Feb 20, 2017

Another Round of Dangerous Flooding, Landslides and Damaging Winds Underway in California

Santa Barbara County, CA
Ventura County, CA
Los Angeles County, CA
USA
by
Jon Erdman
,
The Weather Channel
Image: The Weather Channel
Image: The Weather Channel

Another potent atmospheric river event has set up in northern California, once again raising the risk of dangerous flooding, landslides and damaging winds in this storm-weary region. Several additional feet of snow will also pile up in the higher terrain of the Sierra Nevada.

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More than 5 inches of rain has fallen in the 24 hours ending 6 a.m. PST in Sonoma County at Leghorn Stream. Big Sur in Monterey County picked up more than 3 inches of rain in that time. Some western slope areas of the northern Sierra have seen 1-3 inches of rain so far.

Mudslides have been reported in both Marin and Santa Cruz Counties. The Marin County mudslide closed Sir Francis Drake Boulevard near Samuel P. Taylor park due to both mud and trees on the road.

Flooding has also been reported on some roads in the Bay Area.

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Below is a recap of the recent storms to hit the region since late last week.

February 16

The first round of this latest Pacific storm parade soaked portions of California on Thursday as a band of moisture moved southward through the Golden State.

Up to one-half inch of rain fell in much of the Bay Area. Parts of Marin and Napa Counties had picked up one-half to one inch of rain, while the wettest locations in Sonoma County had already exceeded one inch of rain. As of 4 p.m. PST Thursday, 0.37 inches of rain had fallen at San Francisco International Airport.

This first teaser rainfall event also brought rain to southern California. Much of the Santa Lucia Range received 0.20 to 0.40 inches of rain on Thursday. Lower elevations including Santa Barbara, Oxnard and Los Angeles received less than 0.05 inches. 

February 17-18

A strong atmospheric river event set up in southern California, dumping heavy rainfall on Santa Barbara, Ventura and Los Angeles counties.

Multiple roads were closed in Santa Maria late Friday morning, due to flooding. Several reports of flash flooding, mudslides, urban flooding, and debris flows came in from Southern California. Nearly 9 inches of rain was dropped onto the mountains just north of Santa Barbara, while in downtown Los Angeles rainfall totals came up just short of their daily rainfall record. 

The low may have also clinched the record for lowest pressure in the month of February at San Francisco Airport, a record that was last set in 1998. 

These record low pressures caused winds to ramp up during the afternoon hours. 

Winds gusted across to over 50 mph across much of central and southern California, knocking over many trees and power lines. Some gusts exceeded 80 mph. 

Selected Wind Gusts as on Friday [February 17], all in California: 

  • 108 mph was measured near Grapevine
  • 84 mph was recorded in Burns Canyon
  • 75 mph at Palomar Mountain Lookout
  • 72 mph in Hesperia and San Clemente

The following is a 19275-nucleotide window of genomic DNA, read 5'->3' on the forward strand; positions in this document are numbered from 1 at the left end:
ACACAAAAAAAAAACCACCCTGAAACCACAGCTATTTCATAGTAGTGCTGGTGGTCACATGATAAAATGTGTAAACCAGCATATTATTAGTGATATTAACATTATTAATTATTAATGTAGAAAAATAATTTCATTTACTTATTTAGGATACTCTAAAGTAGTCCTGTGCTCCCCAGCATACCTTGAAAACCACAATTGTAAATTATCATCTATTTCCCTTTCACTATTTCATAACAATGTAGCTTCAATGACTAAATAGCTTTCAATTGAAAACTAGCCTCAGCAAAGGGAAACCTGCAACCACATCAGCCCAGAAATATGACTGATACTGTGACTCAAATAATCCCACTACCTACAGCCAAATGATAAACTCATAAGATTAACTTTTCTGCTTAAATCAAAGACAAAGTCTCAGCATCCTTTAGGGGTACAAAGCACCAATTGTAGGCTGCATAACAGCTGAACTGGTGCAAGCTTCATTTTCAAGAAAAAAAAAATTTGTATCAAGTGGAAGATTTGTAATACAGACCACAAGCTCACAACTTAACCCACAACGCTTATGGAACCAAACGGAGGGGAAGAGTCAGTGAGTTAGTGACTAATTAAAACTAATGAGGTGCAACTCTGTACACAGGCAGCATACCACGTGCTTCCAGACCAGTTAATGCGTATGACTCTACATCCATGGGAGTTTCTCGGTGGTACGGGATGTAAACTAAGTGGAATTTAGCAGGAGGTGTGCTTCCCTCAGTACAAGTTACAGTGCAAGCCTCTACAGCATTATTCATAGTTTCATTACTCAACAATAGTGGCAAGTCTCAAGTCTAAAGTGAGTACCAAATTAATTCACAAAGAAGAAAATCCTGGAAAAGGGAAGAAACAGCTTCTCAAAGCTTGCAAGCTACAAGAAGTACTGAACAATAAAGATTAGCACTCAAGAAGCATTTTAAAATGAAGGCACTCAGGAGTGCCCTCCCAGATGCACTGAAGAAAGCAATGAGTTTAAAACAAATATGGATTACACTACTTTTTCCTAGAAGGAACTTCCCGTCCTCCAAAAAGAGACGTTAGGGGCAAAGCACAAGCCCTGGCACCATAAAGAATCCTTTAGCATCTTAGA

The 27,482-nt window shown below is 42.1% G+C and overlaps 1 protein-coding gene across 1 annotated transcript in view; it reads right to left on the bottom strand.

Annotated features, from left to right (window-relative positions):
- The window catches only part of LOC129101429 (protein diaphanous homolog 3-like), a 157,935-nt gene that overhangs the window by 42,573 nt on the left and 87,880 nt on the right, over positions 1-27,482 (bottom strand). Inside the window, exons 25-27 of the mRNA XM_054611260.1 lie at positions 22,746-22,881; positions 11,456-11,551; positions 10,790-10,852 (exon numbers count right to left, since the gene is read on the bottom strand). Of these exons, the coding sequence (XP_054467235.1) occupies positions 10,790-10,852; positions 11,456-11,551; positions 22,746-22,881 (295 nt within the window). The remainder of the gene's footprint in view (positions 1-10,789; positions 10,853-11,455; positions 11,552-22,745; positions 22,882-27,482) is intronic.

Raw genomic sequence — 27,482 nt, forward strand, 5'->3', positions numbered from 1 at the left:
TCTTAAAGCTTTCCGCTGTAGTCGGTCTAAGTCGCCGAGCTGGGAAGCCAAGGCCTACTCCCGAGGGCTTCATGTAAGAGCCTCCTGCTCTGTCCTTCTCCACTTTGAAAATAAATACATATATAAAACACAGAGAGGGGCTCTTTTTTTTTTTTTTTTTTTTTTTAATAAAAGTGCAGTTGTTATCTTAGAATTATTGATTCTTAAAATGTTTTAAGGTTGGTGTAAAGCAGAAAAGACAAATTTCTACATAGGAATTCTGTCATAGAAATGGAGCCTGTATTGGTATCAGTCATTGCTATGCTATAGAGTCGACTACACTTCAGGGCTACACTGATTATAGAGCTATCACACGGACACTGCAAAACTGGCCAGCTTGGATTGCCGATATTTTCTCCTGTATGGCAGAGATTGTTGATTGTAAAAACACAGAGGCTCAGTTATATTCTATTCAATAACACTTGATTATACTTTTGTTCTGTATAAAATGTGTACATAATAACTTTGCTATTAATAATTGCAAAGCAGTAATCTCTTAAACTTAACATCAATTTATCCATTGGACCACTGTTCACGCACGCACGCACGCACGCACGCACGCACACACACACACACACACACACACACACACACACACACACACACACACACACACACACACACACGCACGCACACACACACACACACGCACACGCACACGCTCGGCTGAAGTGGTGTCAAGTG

• 67 mph in Laguna Beach
  • 65-75 mph in San Bernardino and San Diego counties (widespread)

In San Diego and Orange Counties, a squall line developed on Friday afternoon. Strong winds pushed over numerous trees. A wind gust was reported on the Long Beach Pier. 

Record daily rainfall was reported across southern California. Long Beach, Santa Barbara, Sandberg, Santa Maria and Lancaster all received more rainfall than any other February 17th. Most sites doubled or tripled their old records.  Death Valley recorded record rainfall on February 18th. 

Selected two-day rainfall totals in California: 

Bolded values are locations where daily record rainfall occurred. 

  • 10.45 inches in El Deseo
  • 9.95 inches at Old Man Mountain
  • 9.91 inches at San Marcos Pass
  • 9.87 inches at Upper Matilija Canyon
  • 9.30 inches in Montecito Hills
  • 7.68 inches at Red Mountain
  • 7.02 inches in Los Prietos
  • 6.57 inches in Westlake Village
  • 6.22 inches in Opids Camp
  • 5.50 inches at Crestline Ridge
  • 4.84 inches at Malibu Canyon
  • 4.84 inches in Canoga Park
  • 4.52 inches in Oxnard
  • 4.16 inches at Santa Barbara
  • 3.98 inches in Rocky Butte
  • 3.92 inches in Black Mountain
  • 3.86 inches in Sandberg
  • 2.94 inches in Laguna Hills
  • 2.91 inches in Cambria
  • 2.77 inches in Long Beach
  • 2.74 inches in Pasadena
  • 2.05 inches in Downtown Los Angeles
  • 1.98 inches at Santa Maria Airport
  • 1.12 inches at San Diego International Airport
  • 1.05 inches in Downtown San Francisco
  • 1.16 inches in Oakland
  • 0.73 inches in Fresno
  • 0.65 inches in Death Valley

All this rainfall in a relatively short period of time, allowed rivers and washed to fill up rapidly. The Ventura River has reported some local flooding and the Conejo Creek in Camarillo was seen water spill over into farmland.

The Pacific Coast Highway east of Santa Barbara was closed at times on Friday afternoon due to mudslides and flooding. Interstate 110 was also closed near Slauson, California on Friday evening. 

The Santa Barbara Airport also closed due to flooding on runways Friday evening into Saturday morning.

Numerous swift water rescues were performed across Southern California. 

In the Sierras, Ponderosa received 24 inches and Mt Baldy Ski Resort saw 20-24 inches of new snow in 48 hours ending Saturday morning and Squaw Valley received 12 inches in 24 hours ending Saturday morning. New snow at Alpine Meadows put them over 500" for the winter.